(UPDATED COVERAGE, March 12) It took several years, but California finally has regulations to address the licensing and verification of organic fertilizers.

Known as AB856, the legislation came out of the California Department of Food and Agriculture and was signed into law in 2010, but didn’t go into full effect until January, said Rick Jensen, director for CDFA’s division of inspection services.

“Our legislators determined the NOP (National Organic Program) wasn’t enough,” Jensen said “They have given us the authority to regulate organic inputs, regardless where they are manufactured.”

The department’s authority — or lack thereof — related to organic fertilizers hit the headlines in late 2008 because California Liquid Fertilizer’s Biolizer XN was found to include non-organic substances.

Company owner Peter Townsley pleaded guilty Feb. 22 to two federal counts of mail fraud, admitting he sent the Organic Materials Review Institute fraudulent information in certification renewals. According to his plea agreement, Townsley sold Biolizer XN from 2000 through 2006 as organically certified even though it contained ammonium chloride and ammonium sulfate. Although those compounds are approved for use on conventional crops, they are banned from organic use.

Jensen said he grossed as much as $6.9 million on the sales. Officials said he had about 60% of California’s liquid organic fertilizer market. He faces up to 40 years in prison and fines of more than $250,000. Sentencing is set for June 13.

Jensen said even though the California agriculture department had information as early as 2004 about the violations, the department did not and still does not have subpoena authority — leading to difficulty in obtaining product samples. During its original investigation, he said CDFA used “a variety of techniques” to verify Biolizer XN ingredients.

In 2007 CDFA banned the product and later came under fire for not acting earlier.

Now, under AB856, manufacturers must apply for licenses and provide documentation of the ingredients of fertilizer they claim is OK for use in organic operations. The licenses, renewable every two years, carry a $500 fee plus an extra tax. Jensen said that could raise at least $250,000 annually.

CDFA has added “two or three investigators and another two or three registration specialists,” Jensen said. Violators face fines up to $15,000 per violation and license suspension of three years.

UPDATED: Organic fertilizers need licensing, California saysOrganic or not?

As for the hundreds of organic growers who used Biolizer XN, including growers for Tanimura & Antle Inc. and Driscoll Strawberry Associates, they were considered victims and not penalized for using the non-compliant fertilizer.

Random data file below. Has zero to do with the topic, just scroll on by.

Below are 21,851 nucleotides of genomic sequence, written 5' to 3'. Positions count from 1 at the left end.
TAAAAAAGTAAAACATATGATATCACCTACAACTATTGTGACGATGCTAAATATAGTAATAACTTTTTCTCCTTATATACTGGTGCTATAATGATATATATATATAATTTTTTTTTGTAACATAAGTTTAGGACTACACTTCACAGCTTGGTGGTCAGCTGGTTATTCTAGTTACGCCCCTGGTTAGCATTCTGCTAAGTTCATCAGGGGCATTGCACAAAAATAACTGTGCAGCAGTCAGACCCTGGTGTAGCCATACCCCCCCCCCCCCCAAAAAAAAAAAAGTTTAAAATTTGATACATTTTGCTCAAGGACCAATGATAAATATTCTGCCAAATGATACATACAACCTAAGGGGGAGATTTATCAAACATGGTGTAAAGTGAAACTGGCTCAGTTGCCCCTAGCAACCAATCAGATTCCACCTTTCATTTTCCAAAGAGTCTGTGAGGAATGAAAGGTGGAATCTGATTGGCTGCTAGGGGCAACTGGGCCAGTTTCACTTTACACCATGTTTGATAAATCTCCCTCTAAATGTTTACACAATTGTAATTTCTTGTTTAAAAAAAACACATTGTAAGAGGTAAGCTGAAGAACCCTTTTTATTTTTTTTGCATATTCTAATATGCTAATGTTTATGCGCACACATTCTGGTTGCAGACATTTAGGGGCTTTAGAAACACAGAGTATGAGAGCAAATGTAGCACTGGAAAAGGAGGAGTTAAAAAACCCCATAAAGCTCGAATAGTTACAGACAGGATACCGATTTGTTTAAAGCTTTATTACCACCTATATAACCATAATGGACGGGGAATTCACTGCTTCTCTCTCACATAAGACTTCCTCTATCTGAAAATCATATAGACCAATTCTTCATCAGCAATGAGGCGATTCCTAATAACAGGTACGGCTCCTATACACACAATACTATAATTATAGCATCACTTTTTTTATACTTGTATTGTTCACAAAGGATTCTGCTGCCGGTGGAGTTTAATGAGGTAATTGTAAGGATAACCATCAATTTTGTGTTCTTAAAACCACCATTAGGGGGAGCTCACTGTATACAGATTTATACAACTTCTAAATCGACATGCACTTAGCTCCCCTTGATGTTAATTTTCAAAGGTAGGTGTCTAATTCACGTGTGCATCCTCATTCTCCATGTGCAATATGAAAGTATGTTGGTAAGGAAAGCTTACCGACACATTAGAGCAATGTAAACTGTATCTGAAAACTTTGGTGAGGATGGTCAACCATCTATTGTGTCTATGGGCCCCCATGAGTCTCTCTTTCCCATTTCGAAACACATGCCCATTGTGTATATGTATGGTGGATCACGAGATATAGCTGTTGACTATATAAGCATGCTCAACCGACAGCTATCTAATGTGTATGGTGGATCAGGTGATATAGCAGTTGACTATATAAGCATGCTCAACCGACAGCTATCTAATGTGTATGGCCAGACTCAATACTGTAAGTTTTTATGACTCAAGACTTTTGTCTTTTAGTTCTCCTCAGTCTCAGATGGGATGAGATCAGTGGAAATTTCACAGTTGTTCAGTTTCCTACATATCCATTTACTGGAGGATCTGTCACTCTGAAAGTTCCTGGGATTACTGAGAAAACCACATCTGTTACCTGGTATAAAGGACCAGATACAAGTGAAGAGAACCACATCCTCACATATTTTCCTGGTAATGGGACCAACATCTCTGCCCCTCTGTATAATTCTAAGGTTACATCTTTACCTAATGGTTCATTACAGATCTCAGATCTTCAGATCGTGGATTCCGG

Whether regulators pulled the organic status of the land where tainted fertilizer was used — which would require a 3-year transition before organic certification could resume — wasn’t known. Calls to the NOP and the California Certified Organic Farmers regarding the land’s status were not returned.

However, NOP regulations on continued certification of organic land state applicants must indicate any “deviations from … the previous year’s organic system” when they request annual recertification.

Gwendolyn Wyard, associate director of organic standards for the Organic Trade Association, said she was pleased the Biolizer XN case was finally coming to justice, but she did not endorse the idea of mandatory testing of organic inputs such as fertilizers, or organic foods.

“We have not focused on testing because the organic regulations are process based standard. We don’t say what (organics) contain, we are saying how they were made,” Wyard said March 7.

“In some cases testing is appropriate because certifier operators must prevent contamination of organic products, and certifiers do in fact currently test for prohibited substances such as pesticide residues. But overall it hasn’t been a problem so far.”

Wyard said both OTA and the National Organic Standards Board, which advises the NOP, have recommended that NOP implement an accreditation process for material reviews, though. She said federal oversight is needed to ensure uniform review practices.

In a prepared statement Wyard issued March 10, she said OTA does support mandatory testing as detailed in the Organic Foods Production Act, which requires certifiers to conduct periodic residue testing to determine whether certified products contain any pesticide or other prohibited substances.

NOP regulations require certifiers to report positive results of residue testing in response to monitoring and/or investigating compliance to the regulations, Wyard's statement said.

There will also be a final rule released this year further clarifying the requirements for certifiers to conduct residue testing on a percentage of their certified operations.

OTA not only supports residue testing as required by OFPA and the NOP regulations, but has called for testing in order to verify the contamination prevention practices required under the NOP regulations, Wyard said in her March 10 statement.